So, on the 4th, I got out despite the fact that it was hot and dry, (for around here), and I wasn't complaining because I was so happy to just be able to pedal. The first sight I saw after leaving the pavement made me smile so big, despite the fact that it is a sight I've seen so many times. That didn't matter. These times have put things in a different light for me. Don't know about you out there reading this, but for me- yeah, this is a bigger deal than ever now.

These look like detassling machines, but not sure. All in a row at a storage facility South of Waterloo. 
This section of Ansborough Avenue is always good for day lilies when they are in bloom.
So, yeah- 2020 has been super weird. Check out the weather on the 4th. Dry-ish at only 40+ % humidity when we typically would be at high 60's to low 70's for that. The winds were out of the East/Northeast. SUPER odd for this time of year, which generally has Southwesterly winds almost all the time. Even the clouds were heading West. It's almost as if the world was going backward.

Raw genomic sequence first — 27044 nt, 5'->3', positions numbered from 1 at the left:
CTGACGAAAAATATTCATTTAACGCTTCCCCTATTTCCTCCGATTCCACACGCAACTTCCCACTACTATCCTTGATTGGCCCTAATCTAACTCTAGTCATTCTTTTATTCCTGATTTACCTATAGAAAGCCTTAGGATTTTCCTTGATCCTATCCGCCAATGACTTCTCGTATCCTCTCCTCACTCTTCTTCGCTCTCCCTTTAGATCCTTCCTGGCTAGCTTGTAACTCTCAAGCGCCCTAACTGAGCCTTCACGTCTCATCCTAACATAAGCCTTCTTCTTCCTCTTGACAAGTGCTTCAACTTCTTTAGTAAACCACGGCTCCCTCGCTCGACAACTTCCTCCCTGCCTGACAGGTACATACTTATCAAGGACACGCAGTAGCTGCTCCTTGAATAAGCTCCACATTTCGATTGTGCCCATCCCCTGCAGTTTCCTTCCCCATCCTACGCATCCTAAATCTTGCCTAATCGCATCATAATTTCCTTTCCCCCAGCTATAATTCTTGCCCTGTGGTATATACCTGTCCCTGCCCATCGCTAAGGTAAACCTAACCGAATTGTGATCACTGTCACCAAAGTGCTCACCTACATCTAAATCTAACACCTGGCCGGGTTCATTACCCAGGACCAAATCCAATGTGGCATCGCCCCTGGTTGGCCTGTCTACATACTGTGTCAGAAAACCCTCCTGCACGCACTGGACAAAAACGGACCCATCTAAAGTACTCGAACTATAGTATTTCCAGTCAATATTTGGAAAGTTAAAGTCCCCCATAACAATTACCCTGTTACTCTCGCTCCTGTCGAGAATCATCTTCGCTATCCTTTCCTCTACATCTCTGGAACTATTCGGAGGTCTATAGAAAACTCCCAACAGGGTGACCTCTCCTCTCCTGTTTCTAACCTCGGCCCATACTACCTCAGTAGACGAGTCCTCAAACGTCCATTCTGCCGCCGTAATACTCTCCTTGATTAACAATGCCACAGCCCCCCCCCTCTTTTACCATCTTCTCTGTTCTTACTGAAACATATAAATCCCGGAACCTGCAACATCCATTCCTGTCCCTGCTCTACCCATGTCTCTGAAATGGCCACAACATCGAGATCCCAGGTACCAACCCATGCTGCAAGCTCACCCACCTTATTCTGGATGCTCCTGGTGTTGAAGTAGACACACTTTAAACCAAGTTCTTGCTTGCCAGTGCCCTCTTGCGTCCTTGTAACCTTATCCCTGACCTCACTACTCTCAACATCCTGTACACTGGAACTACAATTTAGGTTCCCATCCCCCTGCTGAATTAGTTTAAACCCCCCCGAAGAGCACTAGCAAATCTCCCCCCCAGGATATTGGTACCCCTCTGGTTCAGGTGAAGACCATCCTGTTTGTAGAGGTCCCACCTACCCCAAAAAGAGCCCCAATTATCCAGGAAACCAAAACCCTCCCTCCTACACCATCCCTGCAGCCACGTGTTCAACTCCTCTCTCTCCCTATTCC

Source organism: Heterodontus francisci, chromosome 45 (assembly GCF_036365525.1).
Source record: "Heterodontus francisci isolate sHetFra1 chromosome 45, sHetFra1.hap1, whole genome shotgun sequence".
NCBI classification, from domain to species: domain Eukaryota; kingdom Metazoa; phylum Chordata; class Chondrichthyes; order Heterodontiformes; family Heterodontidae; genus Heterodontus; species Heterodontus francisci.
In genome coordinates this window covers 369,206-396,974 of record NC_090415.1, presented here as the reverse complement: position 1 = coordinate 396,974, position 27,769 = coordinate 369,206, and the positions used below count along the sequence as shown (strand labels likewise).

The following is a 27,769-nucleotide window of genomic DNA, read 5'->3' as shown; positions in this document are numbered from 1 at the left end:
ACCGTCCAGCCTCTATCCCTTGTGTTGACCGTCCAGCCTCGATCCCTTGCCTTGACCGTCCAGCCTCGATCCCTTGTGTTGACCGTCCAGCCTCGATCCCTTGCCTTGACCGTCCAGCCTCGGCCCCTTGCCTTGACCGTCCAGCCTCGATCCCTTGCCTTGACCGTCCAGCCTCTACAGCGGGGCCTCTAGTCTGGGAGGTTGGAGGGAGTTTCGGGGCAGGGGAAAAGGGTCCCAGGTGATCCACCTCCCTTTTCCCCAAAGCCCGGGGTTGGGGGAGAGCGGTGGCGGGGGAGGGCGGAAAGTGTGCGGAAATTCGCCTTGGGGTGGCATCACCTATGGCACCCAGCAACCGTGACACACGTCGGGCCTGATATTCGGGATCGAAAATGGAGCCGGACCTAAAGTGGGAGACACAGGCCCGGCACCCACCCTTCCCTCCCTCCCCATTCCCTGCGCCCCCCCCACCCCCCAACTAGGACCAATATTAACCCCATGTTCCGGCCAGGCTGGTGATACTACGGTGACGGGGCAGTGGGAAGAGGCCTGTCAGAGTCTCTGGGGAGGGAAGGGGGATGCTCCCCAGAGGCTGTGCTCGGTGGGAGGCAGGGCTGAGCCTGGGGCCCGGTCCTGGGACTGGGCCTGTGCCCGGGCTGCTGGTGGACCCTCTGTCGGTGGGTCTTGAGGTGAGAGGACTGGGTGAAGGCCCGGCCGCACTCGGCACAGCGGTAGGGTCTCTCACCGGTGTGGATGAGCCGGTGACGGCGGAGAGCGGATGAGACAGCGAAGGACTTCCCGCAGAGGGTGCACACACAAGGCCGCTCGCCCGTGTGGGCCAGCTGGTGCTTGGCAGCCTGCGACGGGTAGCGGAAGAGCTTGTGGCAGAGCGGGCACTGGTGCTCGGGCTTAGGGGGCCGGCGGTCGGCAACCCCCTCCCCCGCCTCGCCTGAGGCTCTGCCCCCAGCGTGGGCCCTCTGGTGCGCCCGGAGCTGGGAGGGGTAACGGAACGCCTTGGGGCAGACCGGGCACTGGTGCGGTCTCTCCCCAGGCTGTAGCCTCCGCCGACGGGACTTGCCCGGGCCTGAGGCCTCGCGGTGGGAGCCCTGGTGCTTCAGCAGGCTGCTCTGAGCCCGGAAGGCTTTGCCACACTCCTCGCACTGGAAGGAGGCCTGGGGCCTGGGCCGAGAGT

Got chased a bit by this, and another dog here. Friendly-ish, so no worries.
I cannot even remember taking this image! Nice barn and little American flags up the driveway.
I headed South and then East for a ways. I wanted to limit my time out there to around two hours on this hot day. I didn't want to overdo it and get myself knocked down for the count. I know I'm not quite trained up enough for a big ride on a hot day yet. Gotta work on that. Baby steps and all.....